By Rev. Kurt Condra
As shelter-in-place plods on, emotional reactions, especially negative ones, seem to be intensifying: A loss that might have been tinged with sadness now feels devastating. A disagreement that might have evoked irritation now feels infuriating. A slightly disappointing outcome feels like a catastrophic failure. It may feel as if spiritual principles aren't working, or that our practice of them is somehow flawed.
Not true! In these unprecedented scary times, the fight-or-flight neuropathways of our brains are as overloaded as our wi-fi networks. Intense reactions are a completely normal human response. Now, more than ever, it's important to cut ourselves some slack. The most effective way to deal with caveman reactions is to embrace this aspect of self with compassion and acceptance. That may mean broadening what we regard as "spiritual" practice.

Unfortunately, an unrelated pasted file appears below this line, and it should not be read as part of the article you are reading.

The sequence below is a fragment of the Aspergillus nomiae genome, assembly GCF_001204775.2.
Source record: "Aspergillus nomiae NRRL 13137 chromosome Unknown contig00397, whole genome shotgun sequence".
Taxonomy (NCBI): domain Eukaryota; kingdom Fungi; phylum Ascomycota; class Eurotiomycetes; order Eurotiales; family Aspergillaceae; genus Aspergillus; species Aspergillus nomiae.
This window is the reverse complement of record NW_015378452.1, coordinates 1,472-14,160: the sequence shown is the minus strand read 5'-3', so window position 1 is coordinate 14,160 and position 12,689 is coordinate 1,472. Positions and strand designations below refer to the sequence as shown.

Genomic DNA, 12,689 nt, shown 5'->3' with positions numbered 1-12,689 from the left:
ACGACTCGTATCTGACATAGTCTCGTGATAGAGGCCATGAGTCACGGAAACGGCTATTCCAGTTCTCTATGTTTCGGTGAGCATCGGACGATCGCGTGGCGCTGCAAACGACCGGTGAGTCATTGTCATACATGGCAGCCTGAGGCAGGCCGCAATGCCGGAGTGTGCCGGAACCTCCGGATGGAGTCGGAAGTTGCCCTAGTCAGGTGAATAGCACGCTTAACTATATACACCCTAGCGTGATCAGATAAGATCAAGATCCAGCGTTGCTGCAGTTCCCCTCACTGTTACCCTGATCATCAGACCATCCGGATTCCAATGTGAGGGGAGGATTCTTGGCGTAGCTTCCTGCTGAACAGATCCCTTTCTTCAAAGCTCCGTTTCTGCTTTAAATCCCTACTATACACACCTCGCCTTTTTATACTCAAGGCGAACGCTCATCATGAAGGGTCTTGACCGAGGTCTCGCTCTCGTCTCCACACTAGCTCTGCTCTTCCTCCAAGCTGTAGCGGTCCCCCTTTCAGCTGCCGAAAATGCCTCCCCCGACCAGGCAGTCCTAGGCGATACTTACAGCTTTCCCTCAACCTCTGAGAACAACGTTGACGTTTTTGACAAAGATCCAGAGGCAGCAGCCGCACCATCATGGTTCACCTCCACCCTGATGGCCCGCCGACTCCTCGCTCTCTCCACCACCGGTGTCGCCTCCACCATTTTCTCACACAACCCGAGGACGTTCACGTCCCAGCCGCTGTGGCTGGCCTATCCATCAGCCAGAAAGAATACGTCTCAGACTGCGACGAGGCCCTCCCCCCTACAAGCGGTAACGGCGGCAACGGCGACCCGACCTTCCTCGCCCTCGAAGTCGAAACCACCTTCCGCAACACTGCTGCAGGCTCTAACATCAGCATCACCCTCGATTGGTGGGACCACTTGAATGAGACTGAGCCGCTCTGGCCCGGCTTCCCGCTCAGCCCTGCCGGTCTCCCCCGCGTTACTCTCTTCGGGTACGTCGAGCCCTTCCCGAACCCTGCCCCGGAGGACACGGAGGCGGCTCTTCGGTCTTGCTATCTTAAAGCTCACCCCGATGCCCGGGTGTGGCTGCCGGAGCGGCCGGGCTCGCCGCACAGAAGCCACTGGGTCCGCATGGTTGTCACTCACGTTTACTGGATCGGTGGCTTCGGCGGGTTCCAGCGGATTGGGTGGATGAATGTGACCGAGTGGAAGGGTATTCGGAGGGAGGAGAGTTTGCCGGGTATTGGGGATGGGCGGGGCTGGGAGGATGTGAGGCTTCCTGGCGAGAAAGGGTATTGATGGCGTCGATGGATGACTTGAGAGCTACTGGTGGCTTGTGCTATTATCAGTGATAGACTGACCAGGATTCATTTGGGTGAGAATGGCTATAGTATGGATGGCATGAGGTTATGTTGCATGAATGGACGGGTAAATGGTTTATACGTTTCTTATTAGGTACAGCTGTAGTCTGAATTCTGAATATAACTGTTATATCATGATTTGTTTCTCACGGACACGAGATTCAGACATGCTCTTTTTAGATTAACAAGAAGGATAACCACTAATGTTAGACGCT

Any activity that activates a higher creative brain function rewires Troglodyte circuitry. The engagement a trashy novel offers may be more beneficial than the profound insights of a 'conscious' documentary. The indulgence of the snooze button may be of more benefit than a tricky yoga pose. The joy of a Zoom happy hour may be more palpable than composing an extensive gratitude list. Give yourself permission to give your soul what it needs most.
As we honor and accept ourselves as we are, the frequency of our energetic field rises. Not only do we begin to experience "peace that passes understanding," we exude it to those around us, and also magnify its effect in the world.